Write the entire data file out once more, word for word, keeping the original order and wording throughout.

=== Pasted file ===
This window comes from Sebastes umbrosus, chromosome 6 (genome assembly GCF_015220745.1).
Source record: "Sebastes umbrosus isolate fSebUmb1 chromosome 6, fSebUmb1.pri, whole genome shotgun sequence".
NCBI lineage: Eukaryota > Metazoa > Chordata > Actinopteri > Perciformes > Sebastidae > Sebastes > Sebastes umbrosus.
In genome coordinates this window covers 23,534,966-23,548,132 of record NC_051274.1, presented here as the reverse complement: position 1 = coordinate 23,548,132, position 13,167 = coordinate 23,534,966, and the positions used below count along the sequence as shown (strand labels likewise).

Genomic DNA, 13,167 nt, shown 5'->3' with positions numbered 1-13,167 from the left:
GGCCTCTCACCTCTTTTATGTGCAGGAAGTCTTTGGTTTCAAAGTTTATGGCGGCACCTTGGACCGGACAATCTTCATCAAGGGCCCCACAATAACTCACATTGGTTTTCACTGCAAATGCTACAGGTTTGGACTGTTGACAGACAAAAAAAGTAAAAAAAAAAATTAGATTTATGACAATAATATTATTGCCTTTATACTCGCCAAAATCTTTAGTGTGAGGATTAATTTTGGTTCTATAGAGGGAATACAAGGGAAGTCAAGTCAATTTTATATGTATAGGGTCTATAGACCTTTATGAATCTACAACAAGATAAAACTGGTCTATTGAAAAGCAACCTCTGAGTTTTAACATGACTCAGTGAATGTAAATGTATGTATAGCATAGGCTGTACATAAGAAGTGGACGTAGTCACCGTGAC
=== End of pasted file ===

This window comes from Sebastes umbrosus, chromosome 6 (genome assembly GCF_015220745.1).
Source record: "Sebastes umbrosus isolate fSebUmb1 chromosome 6, fSebUmb1.pri, whole genome shotgun sequence".
NCBI lineage: Eukaryota > Metazoa > Chordata > Actinopteri > Perciformes > Sebastidae > Sebastes > Sebastes umbrosus.
In genome coordinates this window covers 23,534,966-23,548,132 of record NC_051274.1, presented here as the reverse complement: position 1 = coordinate 23,548,132, position 13,167 = coordinate 23,534,966, and the positions used below count along the sequence as shown (strand labels likewise).

Genomic DNA, 13,167 nt, shown 5'->3' with positions numbered 1-13,167 from the left:
GGCCTCTCACCTCTTTTATGTGCAGGAAGTCTTTGGTTTCAAAGTTTATGGCGGCACCTTGGACCGGACAATCTTCATCAAGGGCCCCACAATAACTCACATTGGTTTTCACTGCAAATGCTACAGGTTTGGACTGTTGACAGACAAAAAAAGTAAAAAAAAAAATTAGATTTATGACAATAATATTATTGCCTTTATACTCGCCAAAATCTTTAGTGTGAGGATTAATTTTGGTTCTATAGAGGGAATACAAGGGAAGTCAAGTCAATTTTATATGTATAGGGTCTATAGACCTTTATGAATCTACAACAAGATAAAACTGGTCTATTGAAAAGCAACCTCTGAGTTTTAACATGACTCAGTGAATGTAAATGTATGTATAGCATAGGCTGTACATAAGAAGTGGACGTAGTCACCGTGAC